Nigerian veteran rapper, Eldee ‘The Don’, took to Instagram to announce the demise of his mum.
The rapper who has been getting consolation messages from family, friends and loved ones, captioned the photo he shared;
Recall that Eldee in an interview with Vanguard in 2011, said his mum who was a banker, supported his music career, paid for everything right from the studio sections to the recordings, equipment and studio office.
Here are excerpts from the interview Eldee granted;
What was growing up like for you?
Growing up was alright. I came from a relatively average background. My mother worked in a bank and my father was an Engineer. It was fun growing in Kaduna because the place was quiet and without stress. And I think growing up there helped me develop my creative skills.
My father was very strict while my mother was laid back and it helped create a balance. The kind of values I was raised it where the conservative one. As a matter of fact, I was very naive until I got to Unilag. Like when I was in secondary school, my mother used to drive me to parties and wait outside till everything was over. I guess she understood not allowing me to run wild. But my grades right from primary to secondary school were very good, I was an all-A student. So, she didn’t really have an excuse for not letting me do other things. She was the one who paid for everything right from the studio sections to the recordings, equipment and studio office.
Having said your upbringing was conservative, how did you cope in UNILAG?
I think it was already too late to break out and become a crazy person when I got to Unilag. My parents had done all the job of containing my madness as a child. First of all, I didn’t want to go to Unilag or even come to Lagos. I wanted to go abroad to school but my dad insisted that I stayed back. So when I was in Unilag, I was an introvert. And for the first couple of years, I didn’t want to go out and do any other things or mix with people.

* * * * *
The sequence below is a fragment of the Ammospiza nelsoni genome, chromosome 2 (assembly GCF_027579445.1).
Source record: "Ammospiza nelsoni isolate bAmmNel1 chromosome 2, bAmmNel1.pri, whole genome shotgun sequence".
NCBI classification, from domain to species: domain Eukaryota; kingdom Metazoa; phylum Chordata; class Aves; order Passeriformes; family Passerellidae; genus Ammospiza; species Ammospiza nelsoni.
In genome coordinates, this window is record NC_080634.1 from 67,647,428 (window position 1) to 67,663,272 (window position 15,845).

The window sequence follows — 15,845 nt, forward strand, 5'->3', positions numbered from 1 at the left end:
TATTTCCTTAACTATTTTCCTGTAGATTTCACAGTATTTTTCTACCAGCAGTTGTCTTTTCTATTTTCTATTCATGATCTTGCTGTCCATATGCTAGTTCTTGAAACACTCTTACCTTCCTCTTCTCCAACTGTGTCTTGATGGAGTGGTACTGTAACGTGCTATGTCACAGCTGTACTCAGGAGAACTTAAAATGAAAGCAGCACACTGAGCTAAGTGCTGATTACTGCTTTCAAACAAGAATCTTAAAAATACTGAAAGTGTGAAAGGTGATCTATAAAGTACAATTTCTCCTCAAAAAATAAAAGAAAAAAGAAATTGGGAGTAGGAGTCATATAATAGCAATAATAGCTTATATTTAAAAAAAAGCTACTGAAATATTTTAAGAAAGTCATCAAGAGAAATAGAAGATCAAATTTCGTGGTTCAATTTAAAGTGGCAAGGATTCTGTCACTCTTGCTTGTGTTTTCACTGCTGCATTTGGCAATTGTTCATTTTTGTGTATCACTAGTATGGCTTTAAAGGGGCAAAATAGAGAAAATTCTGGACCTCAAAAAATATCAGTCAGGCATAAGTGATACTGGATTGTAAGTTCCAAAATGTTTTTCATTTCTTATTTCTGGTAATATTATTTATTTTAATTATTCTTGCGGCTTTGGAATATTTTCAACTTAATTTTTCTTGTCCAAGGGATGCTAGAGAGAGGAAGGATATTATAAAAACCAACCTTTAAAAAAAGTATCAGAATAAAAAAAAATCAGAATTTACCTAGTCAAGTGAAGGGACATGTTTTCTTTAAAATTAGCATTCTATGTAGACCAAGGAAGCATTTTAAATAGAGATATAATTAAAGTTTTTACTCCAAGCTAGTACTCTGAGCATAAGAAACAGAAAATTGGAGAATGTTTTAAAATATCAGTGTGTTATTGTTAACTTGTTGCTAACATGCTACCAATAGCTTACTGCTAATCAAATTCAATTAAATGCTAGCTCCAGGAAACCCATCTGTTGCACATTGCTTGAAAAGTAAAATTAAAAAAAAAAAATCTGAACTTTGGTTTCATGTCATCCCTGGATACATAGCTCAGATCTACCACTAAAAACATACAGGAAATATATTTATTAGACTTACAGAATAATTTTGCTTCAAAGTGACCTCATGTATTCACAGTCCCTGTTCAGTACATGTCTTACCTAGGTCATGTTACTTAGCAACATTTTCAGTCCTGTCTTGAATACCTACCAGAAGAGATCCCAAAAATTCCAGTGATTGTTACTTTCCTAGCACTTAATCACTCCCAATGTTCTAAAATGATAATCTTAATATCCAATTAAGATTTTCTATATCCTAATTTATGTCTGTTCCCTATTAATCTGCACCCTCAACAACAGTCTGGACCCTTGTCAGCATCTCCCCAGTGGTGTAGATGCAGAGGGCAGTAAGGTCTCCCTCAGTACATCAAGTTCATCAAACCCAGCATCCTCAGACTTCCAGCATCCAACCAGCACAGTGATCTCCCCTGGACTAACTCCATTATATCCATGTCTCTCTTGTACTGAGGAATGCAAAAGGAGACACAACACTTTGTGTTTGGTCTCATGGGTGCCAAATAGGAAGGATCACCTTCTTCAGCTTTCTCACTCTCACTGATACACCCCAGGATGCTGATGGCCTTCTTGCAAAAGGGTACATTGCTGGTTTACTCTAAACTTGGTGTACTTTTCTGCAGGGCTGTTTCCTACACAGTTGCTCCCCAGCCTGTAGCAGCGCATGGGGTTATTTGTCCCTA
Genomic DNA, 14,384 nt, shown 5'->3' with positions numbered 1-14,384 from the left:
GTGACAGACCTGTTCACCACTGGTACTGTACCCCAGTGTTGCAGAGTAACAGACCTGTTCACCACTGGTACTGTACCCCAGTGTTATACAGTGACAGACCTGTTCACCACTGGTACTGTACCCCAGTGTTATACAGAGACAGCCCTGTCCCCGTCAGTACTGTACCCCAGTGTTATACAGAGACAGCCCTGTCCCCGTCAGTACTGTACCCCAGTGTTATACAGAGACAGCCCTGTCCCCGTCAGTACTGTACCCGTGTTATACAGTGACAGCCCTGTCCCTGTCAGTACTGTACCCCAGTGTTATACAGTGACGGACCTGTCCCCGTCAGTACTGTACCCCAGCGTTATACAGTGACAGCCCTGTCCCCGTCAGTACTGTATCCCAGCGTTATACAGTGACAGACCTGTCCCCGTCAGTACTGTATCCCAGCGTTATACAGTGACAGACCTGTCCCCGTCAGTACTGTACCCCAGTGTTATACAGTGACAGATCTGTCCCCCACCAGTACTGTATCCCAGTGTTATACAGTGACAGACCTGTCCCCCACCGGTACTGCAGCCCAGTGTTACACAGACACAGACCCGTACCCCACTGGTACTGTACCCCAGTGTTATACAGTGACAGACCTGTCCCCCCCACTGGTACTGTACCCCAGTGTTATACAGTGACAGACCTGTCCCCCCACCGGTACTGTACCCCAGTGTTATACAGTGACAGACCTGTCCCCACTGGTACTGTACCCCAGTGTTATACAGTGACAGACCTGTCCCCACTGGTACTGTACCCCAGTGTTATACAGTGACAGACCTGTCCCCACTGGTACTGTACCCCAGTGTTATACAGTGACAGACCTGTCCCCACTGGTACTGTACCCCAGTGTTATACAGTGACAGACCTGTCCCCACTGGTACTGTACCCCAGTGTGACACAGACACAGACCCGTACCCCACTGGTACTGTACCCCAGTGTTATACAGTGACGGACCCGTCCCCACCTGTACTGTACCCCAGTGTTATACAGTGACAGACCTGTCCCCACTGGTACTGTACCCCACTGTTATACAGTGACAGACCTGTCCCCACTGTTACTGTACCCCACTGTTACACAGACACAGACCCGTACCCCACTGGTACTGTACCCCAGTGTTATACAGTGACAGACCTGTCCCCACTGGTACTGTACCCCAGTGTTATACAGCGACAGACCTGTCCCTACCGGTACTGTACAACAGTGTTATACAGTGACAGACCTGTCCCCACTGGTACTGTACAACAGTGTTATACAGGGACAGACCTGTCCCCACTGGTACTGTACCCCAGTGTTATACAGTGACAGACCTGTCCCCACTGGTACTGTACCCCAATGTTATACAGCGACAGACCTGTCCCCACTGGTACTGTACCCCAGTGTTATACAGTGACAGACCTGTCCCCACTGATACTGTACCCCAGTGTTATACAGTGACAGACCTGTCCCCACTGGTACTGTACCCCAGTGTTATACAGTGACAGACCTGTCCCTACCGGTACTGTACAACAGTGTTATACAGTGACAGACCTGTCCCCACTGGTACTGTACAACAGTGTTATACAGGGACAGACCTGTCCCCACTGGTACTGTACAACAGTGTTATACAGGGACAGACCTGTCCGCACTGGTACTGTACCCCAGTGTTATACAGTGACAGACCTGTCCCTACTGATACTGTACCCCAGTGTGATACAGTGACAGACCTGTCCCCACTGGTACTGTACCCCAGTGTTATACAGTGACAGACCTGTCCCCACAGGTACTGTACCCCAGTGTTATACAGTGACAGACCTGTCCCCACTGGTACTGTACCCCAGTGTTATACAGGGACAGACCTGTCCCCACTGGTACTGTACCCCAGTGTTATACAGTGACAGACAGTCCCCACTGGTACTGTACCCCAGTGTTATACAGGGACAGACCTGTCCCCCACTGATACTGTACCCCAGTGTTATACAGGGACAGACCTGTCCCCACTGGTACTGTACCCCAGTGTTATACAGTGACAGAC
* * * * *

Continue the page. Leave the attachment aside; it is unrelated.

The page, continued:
I was in my own little world. Anytime I left class, I’d go to my room. Because of that, one of the things I did to keep myself busy was music and that was how it became easy for me to do Trybes Men. That took my time away from all other craziness that others did. Also, Unilag was a harsh culture shock for me because I wasn’t used to their ways of doing things. Coming form a neighbourhood like Kaduna where everyone takes care of the other, no one stole your things.
So, I started learning those harsh things. In Unilag, everyone was just fake, pretending to be what they’re not and it made me feel weird but I had to deal with it because it’s part of growing up. I’m sure back then, music was just a passion. At what point did you discover you wanted to do it professionally? When I was in Unilag, music was something I used to get away from other craziness around me. So, anytime I listen to Nigerian music on radio, I always thought we could do better. Back then there was a lot of reggae and I felt we could create our own sound. Then I decide to fuss somethings together. And when I started recording and people heard it, they liked it because it’s different. It encouraged me and I decided to do it big, that was way back in 1997.
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